Left: URA Undergraduate Scholar Jazreel Siew is a Systems Analyst, developing new features in web applications and ensuring projects run smoothly. She has a Bachelor of Science in Information Systems from SMU.
Right: Yam Yujian became a URA Undergraduate Scholar in 2004, and the agency has nurtured him to his current position as Director of Planning Policies in URA. He has a Bachelor of Science in Economics from SMU.
"What many people may not realise is that our built environment works in the background in such pervasive ways," said Yam Yujian, Director of Planning Policies at Urban Redevelopment Authority (URA).
"It has a significant impact on the way we live and the significance we derive from our daily grind."
Having spent approximately 14 years in the organisation working his way up from Property Market Analyst to various directorship positions, his words reflect a deep understanding of the integral role this statutory board plays in nation-building.
Beyond good urban planning, URA also places an emphasis on harvesting talents who aspire to make Singapore a great city to live, work and play. The URA Scholarship is a cornerstone of their manpower objectives, offered to young talents keen to play an active role in shaping Singapore's cityscape.
In 2004, Yujian became a URA Undergraduate Scholar, and the agency has nurtured him to his current position as Director of Planning Policies, drawing up strategic land use and infrastructure plans to guide Singapore's long-term physical development.
More than 10 years later, fellow scholar Jazreel Siew joined URA as a Systems Analyst, developing various web applications for different stakeholders.
The Planning Stage
Jazreel's interest in the built environment was piqued when she was studying geographic information systems (GIS) in polytechnic, leading to a strong interest in urban planning and her very first internship with URA.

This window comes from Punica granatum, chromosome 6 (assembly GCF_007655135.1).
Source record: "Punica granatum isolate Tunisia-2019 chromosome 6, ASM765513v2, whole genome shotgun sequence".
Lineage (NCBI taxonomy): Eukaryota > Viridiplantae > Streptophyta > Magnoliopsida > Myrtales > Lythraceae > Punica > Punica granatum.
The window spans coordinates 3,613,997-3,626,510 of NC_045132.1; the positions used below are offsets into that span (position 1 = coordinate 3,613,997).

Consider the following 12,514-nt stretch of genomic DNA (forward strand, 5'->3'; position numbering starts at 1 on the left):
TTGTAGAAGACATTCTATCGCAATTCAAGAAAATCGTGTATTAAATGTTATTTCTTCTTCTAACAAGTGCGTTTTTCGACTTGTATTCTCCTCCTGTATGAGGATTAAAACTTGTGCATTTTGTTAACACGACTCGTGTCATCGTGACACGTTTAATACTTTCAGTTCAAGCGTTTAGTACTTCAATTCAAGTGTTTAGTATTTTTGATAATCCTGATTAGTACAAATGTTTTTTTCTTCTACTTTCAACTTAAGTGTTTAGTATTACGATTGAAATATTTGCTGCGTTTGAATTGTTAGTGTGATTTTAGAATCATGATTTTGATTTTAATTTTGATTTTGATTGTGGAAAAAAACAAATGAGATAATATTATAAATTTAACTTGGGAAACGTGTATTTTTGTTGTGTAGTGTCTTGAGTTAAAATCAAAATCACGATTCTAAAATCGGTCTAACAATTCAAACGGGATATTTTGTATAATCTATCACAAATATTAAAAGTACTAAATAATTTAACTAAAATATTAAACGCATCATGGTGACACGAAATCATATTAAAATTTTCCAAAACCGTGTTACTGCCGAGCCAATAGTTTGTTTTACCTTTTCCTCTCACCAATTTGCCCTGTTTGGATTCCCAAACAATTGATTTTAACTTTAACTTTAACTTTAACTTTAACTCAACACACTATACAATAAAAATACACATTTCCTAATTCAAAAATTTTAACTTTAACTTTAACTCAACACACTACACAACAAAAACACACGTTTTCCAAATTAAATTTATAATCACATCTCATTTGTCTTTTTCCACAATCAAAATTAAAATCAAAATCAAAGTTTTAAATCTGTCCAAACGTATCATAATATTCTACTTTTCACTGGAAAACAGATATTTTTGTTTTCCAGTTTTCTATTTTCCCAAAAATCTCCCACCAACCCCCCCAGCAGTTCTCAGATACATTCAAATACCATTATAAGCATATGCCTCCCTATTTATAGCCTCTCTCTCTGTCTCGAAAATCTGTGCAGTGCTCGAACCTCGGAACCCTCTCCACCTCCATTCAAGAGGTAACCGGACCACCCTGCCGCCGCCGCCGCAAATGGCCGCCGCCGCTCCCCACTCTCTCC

"During my internship, I met very nice bosses and colleagues who guided and advised me. One of the Directors shared with me the career opportunities and scholarships available, so I followed my passion and joined URA," she remembered.
Yujian concurred on the value of internships, emphasising how they give students a taste of an organisation's work, which is varied and collaborative, before applying for a scholarship.
"We have people who come from different training and backgrounds – from architects, urban planners, civil engineers to economists, sociologists, systems analysts, data scientists – and we end up learning from each other, growing together and delivering at work."
"You can also be involved in all sorts of projects – from those with national significance to those which impact people at the personal level."
A key advantage of the URA Scholarship is the comprehensive learning journey, which starts in university and culminates in a fulfilling and varied career.
Jazreel studied Information Systems in SMU in anticipation of her future role with the organisation, with URA backing her every step of the way. The organisation provided her with a mentor during her university days, as well as connecting her to other scholars.